Through a Songwriters Association of Canada (SAC) Songwriting Challenge, I discovered Scott MacKay from PEI. Scott is a very talented, emerging singer / songwriter and I was extremely impressed with his tender, stirring and dark songs – his voice – undeniably Scott. Butter sweet, bitter smoke, I was quick to dub him “Bublé of the Bayou”. And like North Easton, Scott’s was a voice I was inspired to write for.
One day, after the challenge was over, a message appeared on my phone “interested in writing a song?”.
And so we were off and running.
Scott sent me a list of possible song ideas and a note that he liked songs that are clear / clever – that his goal was to write songs that are real speak so listeners are quick to understand – but at the same time songs that carried a highly original concept. Hank Williams, Loudan Wainwright the third, and Johnny Cash were examples he sited.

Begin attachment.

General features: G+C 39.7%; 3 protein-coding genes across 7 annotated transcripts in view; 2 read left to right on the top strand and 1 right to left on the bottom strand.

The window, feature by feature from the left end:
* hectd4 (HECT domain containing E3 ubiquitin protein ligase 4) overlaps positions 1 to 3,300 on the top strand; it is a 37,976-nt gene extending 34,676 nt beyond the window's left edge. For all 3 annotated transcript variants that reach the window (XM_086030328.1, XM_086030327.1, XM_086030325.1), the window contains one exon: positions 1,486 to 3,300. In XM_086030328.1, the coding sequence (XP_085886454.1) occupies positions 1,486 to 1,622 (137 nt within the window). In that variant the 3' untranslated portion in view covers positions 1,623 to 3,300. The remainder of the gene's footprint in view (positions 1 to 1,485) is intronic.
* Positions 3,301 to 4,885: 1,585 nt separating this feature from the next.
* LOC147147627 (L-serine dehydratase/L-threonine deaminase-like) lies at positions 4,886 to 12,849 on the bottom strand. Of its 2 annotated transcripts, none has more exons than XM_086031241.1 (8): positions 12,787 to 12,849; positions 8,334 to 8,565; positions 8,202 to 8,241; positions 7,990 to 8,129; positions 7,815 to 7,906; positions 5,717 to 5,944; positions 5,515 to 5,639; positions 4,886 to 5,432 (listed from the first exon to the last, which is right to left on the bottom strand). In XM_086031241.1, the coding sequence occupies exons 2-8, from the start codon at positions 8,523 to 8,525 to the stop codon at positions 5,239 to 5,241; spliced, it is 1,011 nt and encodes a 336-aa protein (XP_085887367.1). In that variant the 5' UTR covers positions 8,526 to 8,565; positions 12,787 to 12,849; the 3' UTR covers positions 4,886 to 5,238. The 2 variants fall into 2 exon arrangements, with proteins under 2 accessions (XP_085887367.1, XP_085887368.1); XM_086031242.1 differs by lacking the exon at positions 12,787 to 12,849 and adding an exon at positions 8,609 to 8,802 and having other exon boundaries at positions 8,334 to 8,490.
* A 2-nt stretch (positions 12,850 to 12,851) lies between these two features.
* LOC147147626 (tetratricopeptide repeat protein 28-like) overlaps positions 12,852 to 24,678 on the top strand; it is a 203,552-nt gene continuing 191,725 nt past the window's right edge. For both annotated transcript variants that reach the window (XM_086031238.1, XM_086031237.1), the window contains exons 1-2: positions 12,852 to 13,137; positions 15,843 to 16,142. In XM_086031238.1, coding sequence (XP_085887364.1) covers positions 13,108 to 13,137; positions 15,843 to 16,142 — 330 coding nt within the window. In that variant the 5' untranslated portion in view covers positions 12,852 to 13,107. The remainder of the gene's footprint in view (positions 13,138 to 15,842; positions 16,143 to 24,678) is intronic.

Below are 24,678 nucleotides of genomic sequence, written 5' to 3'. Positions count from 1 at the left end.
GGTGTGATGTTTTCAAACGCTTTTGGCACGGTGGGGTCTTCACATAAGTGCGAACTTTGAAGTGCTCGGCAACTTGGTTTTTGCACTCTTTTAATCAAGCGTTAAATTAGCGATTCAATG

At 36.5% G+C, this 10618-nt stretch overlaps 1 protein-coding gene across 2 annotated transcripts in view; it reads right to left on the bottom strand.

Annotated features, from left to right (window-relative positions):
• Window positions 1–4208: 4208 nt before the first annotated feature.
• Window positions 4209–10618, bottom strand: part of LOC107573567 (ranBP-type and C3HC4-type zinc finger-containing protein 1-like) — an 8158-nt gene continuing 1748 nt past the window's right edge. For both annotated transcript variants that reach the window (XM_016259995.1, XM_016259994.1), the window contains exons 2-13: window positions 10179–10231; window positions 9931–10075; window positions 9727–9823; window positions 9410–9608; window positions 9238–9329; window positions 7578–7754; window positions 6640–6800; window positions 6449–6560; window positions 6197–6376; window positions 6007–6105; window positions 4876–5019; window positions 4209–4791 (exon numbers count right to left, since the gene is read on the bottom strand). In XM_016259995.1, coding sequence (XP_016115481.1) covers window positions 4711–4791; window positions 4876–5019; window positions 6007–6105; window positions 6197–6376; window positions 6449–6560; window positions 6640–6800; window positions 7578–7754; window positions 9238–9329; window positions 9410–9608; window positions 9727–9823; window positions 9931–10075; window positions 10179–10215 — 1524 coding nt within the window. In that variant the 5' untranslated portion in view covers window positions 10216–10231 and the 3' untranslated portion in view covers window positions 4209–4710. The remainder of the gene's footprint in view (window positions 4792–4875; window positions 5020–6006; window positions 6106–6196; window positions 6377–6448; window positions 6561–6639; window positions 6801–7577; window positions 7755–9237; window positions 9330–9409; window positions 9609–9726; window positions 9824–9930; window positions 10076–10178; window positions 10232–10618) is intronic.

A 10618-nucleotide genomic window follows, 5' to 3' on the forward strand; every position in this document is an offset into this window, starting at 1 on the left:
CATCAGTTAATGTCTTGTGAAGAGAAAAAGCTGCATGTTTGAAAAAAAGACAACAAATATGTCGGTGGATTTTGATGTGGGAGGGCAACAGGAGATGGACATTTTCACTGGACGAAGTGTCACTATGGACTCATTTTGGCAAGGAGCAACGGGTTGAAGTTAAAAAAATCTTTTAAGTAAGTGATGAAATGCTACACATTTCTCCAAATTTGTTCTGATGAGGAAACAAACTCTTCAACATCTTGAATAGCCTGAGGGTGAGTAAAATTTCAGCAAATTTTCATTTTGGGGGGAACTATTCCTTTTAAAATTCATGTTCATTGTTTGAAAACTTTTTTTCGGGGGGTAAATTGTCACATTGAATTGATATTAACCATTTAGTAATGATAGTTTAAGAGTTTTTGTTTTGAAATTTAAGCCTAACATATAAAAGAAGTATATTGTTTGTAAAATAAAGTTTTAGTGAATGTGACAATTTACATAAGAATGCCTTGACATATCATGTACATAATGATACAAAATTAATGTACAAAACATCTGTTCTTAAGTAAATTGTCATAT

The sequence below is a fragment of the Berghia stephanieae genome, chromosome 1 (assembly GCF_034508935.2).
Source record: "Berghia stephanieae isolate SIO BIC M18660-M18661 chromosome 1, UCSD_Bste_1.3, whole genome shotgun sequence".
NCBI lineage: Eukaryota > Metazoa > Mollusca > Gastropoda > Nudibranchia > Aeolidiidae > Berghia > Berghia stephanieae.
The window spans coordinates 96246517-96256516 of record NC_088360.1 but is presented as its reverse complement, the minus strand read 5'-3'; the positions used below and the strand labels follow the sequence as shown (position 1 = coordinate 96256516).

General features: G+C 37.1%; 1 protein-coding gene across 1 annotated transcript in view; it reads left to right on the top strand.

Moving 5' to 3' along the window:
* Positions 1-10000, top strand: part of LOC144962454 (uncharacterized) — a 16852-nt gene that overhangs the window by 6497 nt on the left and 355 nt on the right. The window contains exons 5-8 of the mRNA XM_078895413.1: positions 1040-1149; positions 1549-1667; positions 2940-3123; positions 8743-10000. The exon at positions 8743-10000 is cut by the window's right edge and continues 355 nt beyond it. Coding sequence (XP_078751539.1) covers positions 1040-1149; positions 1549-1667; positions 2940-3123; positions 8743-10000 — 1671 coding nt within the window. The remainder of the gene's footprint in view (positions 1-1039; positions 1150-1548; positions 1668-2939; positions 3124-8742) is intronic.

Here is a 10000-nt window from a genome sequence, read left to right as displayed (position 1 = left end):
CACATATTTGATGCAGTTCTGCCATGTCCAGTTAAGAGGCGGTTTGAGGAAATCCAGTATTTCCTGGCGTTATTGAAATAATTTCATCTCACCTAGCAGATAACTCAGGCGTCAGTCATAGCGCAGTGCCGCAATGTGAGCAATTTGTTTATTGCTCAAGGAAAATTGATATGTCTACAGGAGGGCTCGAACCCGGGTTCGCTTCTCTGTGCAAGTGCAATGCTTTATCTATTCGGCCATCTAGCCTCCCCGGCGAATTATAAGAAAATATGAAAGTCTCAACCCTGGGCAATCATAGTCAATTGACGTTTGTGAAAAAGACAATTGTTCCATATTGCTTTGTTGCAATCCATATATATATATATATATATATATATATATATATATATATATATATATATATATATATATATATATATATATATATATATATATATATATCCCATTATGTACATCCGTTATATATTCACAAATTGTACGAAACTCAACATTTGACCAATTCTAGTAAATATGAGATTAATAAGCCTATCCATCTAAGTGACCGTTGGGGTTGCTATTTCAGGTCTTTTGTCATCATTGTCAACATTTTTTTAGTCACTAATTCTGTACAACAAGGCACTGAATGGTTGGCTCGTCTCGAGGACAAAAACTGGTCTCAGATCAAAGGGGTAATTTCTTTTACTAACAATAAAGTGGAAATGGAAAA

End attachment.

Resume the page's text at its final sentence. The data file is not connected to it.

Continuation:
After perusing Scott’s titles and one-line descriptors – I emailed back that I had quickly gravitated to a few ideas, but in particular, his concept “Hearse. A humorous account of a hearse bringing someone to the grave. Tire goes flat, they run out of gas, etc.”. And as with anyone I’m writing with / for, I immersed myself in whatever music of his I could to get a better feel for his delivery and a deeper insight into his songwriting.
With Scott currently residing in Calgary and me in Toronto, distance meant that email and Skype would enable our collaboration. I do find this a bit of a cold aspect to long distance co-writing as I much prefer that once into the nose-to-nose work that my co-writers, their heartbeat and their energy, are right in the room with me. But given some my previous experience with North, I was better acclimatized to working via Skype.
I can’t emphasize how important it is to just take time to talk to each other. Not about the song or the work – just things – life. Learning about each other is so crucial to working together. This is especially important when you’re on the other side of a monitor and a mouse.